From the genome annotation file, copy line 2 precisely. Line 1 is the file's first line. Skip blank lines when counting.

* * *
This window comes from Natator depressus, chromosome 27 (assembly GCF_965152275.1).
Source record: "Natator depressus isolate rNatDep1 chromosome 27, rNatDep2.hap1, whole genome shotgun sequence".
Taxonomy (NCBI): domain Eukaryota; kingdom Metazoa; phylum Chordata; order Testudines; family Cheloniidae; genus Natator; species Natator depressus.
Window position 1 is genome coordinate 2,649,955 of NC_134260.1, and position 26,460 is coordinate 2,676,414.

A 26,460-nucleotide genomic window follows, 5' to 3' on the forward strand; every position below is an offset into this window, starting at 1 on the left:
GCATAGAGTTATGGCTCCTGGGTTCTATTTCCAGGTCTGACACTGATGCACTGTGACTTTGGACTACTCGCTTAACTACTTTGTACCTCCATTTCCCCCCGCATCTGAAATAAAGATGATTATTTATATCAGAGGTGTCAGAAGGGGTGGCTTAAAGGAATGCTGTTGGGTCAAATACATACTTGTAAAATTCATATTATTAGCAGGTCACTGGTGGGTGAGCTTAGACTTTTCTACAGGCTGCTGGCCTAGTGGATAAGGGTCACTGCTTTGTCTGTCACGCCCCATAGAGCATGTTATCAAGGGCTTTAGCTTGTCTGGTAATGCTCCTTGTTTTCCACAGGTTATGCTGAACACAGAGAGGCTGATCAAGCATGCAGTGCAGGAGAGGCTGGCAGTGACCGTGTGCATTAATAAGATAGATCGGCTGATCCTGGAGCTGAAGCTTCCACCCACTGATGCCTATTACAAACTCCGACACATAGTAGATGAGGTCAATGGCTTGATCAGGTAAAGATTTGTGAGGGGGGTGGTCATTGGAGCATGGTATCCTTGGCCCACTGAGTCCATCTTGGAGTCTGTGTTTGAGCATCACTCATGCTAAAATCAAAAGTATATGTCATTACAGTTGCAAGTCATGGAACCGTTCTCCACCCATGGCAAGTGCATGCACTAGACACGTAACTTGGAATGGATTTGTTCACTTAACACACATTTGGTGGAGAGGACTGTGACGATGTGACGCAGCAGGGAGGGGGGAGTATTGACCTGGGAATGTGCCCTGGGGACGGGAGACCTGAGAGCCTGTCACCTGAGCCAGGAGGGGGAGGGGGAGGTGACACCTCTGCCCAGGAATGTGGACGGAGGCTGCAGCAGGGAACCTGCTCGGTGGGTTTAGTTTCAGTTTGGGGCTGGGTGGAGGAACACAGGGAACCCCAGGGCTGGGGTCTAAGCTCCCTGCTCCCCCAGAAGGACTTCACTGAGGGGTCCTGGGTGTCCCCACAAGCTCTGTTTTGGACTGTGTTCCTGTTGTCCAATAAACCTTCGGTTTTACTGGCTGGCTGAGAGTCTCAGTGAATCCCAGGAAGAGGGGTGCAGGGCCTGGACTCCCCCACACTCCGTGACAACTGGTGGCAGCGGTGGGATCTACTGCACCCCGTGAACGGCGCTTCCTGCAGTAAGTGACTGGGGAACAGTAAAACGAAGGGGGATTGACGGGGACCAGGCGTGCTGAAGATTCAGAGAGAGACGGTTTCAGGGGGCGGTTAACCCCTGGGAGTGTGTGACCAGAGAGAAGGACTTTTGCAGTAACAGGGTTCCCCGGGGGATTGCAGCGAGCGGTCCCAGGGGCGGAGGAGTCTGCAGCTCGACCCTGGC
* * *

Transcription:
Source record: "Natator depressus isolate rNatDep1 chromosome 27, rNatDep2.hap1, whole genome shotgun sequence".